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August 1955

Evaluation of Peripheral Circulation with Radioactive Iodinated Serum Albumin: A Preliminary Report

Author Affiliations

From the Hektoen Institute for Medical Research of the Cook County Hospital and the Department of Surgery, Stritch School of Medicine, Loyola University.

AMA Arch Surg. 1955;71(2):167-170. doi:10.1001/archsurg.1955.01270140015002

Methods which permit measurement of peripheral blood flow volume should prove valuable in the study of peripheral vascular diseases. A review of the voluminous literature on the subject indicates that most of the present techniques reflect an indirect estimation of the peripheral blood flow and blood volume. With the exception of arteriography, no present test for peripheral circulation actually directly visualizes the blood flow. Particularly in the selection of patients for lumbar sympathectomy, the capacity of peripheral vessels to respond to dilatation is an important criterion. In a recent review of available methods for predetermining the successful response to treatment of peripheral vascular diseases it was concluded that the experience of the physician was superior to any ordinary laboratory tests (Messent and others).1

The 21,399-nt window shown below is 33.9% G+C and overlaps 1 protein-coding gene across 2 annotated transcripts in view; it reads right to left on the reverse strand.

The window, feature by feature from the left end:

Radioactive materials have been used in the study of peripheral circulation since 1927 (Blumgart and Yens,2 Smith and Quimby,* Elkin and others,5 Friedell and

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